Fila Sophia

applied philosophy, deep democracy, sustainability / by A.R.Teleb

To Awaken Democracy

As Democracy Spring and Democracy Awakening begin a week of sit-ins and civil disobedience on Capitol Hill and as your inbox fills up with spam via the End Citizens United PAC it is worth pausing to consider whether overturning Citizens United would in fact curb corruption in Washington and what alternatives there might be.

End Citizens United and the War on Drugs
Whether you consider yourself a progressive or a conservative, chances are you are one of the millions of Americans repulsed by the recent flood of money into political campaigns. Two contemporary Supreme Court cases – Citizens United v. F.E.C (2010) and McCutcheon v. F.E.C. (2014) – are thought to be responsible for this deluge. In response, thousands have contributed to efforts, such as the End Citizens United PAC, to overturn those holdings via Constitutional Amendment. Putting aside the irony of raising millions of dollars to get money out of politics, there are a number of reasons why these efforts will be ineffective at inducing meaningful campaign finance reform.

The most compelling reason why these efforts are unlikely to succeed is that they address a symptom rather than the underlying cause. The Constitutional Amendments advocated by groups disgusted with rulings like Citizens United, while well intentioned, are doomed to fail for the same reason as the “War on Drugs” – they attempt to limit supply without addressing the underlying demand.

Undeniably the demand for money in politics has skyrocketed. Whereas in 1990 it cost on average around $400,000 to campaign for a seat in the House of Representatives, in 2012 the figure climbed to $1.6 million. Similarly, in the Senate the costs have risen from $3 million in 1990 to $12 million in 2012. Over the entire 2012 election cycle, it was estimated by the F.E.C. that the total expenditure exceeded $7 billion – more than the yearly GDP of some 34 nations.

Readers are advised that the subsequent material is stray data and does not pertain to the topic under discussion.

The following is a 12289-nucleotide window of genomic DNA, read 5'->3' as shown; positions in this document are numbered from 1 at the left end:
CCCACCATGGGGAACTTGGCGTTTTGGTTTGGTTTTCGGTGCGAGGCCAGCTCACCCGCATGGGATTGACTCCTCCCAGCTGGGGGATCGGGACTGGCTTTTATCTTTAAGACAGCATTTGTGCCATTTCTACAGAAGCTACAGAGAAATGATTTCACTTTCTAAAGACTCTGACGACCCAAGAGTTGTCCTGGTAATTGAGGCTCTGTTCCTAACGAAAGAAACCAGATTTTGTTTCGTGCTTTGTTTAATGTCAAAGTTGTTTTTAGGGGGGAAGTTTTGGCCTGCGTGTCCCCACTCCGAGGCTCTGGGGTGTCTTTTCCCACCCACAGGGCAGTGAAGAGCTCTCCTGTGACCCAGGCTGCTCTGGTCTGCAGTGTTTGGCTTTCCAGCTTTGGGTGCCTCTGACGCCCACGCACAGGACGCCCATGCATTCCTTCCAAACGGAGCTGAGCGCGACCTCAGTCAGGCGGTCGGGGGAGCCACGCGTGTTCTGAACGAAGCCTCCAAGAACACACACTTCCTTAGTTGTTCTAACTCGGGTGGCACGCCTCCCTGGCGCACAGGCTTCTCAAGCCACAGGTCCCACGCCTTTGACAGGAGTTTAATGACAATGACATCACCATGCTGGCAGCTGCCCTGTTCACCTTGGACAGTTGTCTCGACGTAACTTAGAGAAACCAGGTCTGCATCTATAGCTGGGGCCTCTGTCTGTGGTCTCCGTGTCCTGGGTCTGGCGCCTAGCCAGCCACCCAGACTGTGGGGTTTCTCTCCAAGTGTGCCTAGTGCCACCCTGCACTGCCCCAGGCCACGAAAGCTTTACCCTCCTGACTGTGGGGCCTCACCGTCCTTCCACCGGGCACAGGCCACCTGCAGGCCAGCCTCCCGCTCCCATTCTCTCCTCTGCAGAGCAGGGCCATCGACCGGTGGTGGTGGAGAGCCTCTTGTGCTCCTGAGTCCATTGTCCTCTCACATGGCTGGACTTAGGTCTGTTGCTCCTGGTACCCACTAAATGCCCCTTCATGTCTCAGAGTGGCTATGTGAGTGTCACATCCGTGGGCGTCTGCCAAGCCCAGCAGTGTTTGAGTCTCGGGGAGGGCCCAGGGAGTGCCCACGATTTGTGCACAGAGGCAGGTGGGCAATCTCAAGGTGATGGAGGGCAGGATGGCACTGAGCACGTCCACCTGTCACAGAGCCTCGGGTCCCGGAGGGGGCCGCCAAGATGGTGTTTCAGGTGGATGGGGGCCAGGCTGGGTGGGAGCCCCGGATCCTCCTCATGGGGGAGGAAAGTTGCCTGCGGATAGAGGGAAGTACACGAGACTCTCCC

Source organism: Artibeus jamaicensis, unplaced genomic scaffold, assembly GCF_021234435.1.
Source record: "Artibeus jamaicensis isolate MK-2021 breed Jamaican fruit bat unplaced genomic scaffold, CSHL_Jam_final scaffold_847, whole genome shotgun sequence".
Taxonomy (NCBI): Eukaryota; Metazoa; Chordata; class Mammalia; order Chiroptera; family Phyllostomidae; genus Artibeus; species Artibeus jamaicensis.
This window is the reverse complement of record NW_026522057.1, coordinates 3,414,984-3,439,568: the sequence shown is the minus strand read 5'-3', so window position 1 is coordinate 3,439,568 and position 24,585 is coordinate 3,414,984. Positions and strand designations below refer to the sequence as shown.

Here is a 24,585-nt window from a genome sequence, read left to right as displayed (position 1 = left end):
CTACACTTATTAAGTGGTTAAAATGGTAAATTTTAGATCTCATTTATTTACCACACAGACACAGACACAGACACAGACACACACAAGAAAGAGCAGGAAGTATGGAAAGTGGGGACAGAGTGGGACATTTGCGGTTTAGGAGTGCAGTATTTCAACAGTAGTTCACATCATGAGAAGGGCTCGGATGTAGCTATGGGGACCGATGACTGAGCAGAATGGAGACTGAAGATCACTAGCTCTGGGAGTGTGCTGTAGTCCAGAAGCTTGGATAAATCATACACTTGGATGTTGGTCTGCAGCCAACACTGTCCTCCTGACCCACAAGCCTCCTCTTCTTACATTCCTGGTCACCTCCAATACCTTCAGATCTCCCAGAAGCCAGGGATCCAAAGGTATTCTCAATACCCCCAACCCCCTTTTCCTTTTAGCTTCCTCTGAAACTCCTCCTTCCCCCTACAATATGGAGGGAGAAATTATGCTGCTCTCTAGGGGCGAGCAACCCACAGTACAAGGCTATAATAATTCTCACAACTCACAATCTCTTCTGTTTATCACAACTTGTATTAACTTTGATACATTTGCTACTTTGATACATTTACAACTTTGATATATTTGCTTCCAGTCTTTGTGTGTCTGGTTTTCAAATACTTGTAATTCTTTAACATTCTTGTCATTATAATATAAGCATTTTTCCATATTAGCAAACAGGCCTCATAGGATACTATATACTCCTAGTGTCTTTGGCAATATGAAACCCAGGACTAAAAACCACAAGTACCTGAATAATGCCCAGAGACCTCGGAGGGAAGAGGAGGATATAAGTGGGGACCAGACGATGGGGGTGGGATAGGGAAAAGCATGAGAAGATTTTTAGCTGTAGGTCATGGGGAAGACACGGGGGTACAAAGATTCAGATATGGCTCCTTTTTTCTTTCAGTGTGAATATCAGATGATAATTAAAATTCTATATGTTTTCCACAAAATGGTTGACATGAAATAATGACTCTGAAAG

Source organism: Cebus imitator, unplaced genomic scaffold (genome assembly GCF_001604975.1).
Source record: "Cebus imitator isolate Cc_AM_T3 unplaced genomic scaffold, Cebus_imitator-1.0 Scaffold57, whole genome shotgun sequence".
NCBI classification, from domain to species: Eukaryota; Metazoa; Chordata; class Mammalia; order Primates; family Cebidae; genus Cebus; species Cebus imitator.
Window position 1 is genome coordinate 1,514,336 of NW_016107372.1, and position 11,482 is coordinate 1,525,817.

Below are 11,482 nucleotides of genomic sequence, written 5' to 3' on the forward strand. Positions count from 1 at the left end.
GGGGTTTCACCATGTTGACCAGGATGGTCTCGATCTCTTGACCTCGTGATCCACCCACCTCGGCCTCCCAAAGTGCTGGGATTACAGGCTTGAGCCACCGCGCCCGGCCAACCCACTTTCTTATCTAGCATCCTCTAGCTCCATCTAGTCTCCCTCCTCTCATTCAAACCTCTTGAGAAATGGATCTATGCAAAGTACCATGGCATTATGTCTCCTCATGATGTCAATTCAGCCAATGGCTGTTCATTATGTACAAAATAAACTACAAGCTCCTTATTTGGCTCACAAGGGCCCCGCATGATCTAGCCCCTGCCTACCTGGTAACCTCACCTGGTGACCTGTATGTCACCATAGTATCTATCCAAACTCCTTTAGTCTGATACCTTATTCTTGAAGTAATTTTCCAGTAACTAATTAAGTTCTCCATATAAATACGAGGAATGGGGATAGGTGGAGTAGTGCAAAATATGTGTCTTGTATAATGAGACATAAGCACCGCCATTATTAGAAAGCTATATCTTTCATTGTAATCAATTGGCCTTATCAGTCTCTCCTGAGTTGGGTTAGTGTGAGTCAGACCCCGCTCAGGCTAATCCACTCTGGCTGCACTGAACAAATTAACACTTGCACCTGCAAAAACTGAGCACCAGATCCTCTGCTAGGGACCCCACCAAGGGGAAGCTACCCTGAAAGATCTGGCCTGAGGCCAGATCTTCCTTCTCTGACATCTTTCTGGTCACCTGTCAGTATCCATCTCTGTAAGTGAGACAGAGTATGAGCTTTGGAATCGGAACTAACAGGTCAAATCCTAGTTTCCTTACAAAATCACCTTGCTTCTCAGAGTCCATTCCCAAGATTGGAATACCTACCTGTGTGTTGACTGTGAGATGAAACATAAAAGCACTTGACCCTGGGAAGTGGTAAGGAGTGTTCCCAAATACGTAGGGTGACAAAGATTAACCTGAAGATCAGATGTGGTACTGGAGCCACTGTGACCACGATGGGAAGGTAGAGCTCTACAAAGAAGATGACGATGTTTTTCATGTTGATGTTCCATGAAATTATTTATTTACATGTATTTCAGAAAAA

Any attempt to curb this supply is just as quixotic a strategy as attempting to end the supply of illegal recreational drugs because in both cases the demand is inelastic. This is an important point to stress.

Just like the War on Drugs made drug trafficking more profitable, more violent, and more dangerous, attacking the supply side of the campaign finance problem will only prolong the problem or make it worse. Trying to attack the supply side of the equation is particularly futile because as long as the demand exists, the money will get through in various ways, as we have recently witnessed with the ingenious uses of Super PACs. For example, by making cocaine temporarily more expensive, the WOD induced the creation of crack.  By “cracking down” on crack, it made methamphetamines more popular, then prescription drugs. Analogies can easily be drawn between the emergence of new ways of getting high and new ways of getting campaign funding.

A more effective strategy would have been to decrease the demand for drugs not their supply. The hundreds of millions spent on arms and overseas interventions, law enforcement, and prisons might have been better spent in public health to make sure that people were better adjusted or had better access to addiction treatment and mental health help.

At any rate, overturning a SCOTUS case via Amendment is both extremely difficult and risky. It requires passage by both houses of Congress and ratification by 3/4 of the states. This is unlikely to happen unless one party controls both Houses and the Presidency, and it depends on a wave of support through 38 of the 50 states. The last time this was tried was 1972 with the Equal Rights Amendment (ERA), also in reaction to “badly-decided” SCOTUS cases of the early 1970s. It was quickly passed by both houses of Congress and was sent to the states for ratification. It would have made equal treatment between the sexes an explicit constitutional guarantee. Efforts to ratify it among the states were abandoned in 1977 when only 35 had ratified. By that time most people had forgotten about it. Today, the public behind End Citizens United PAC seems to have forgotten too.

Moreover, there is no guarantee that a Constitutional Amendment could have the desired result: curbing the effects of wealth on members of Congress and the policies they institute. Such an Amendment could only authorize Congress to pass new campaign finance legislation, not that such legislation would be effective. It would be naive to think that members of Congress (beyond the principled few) would whole-heartedly write campaign finance legislation with teeth, while they benefit from the status quo. McCain-Feingold could be restored, but no serious observer of American politics believed that it indeed do what it claimed to do.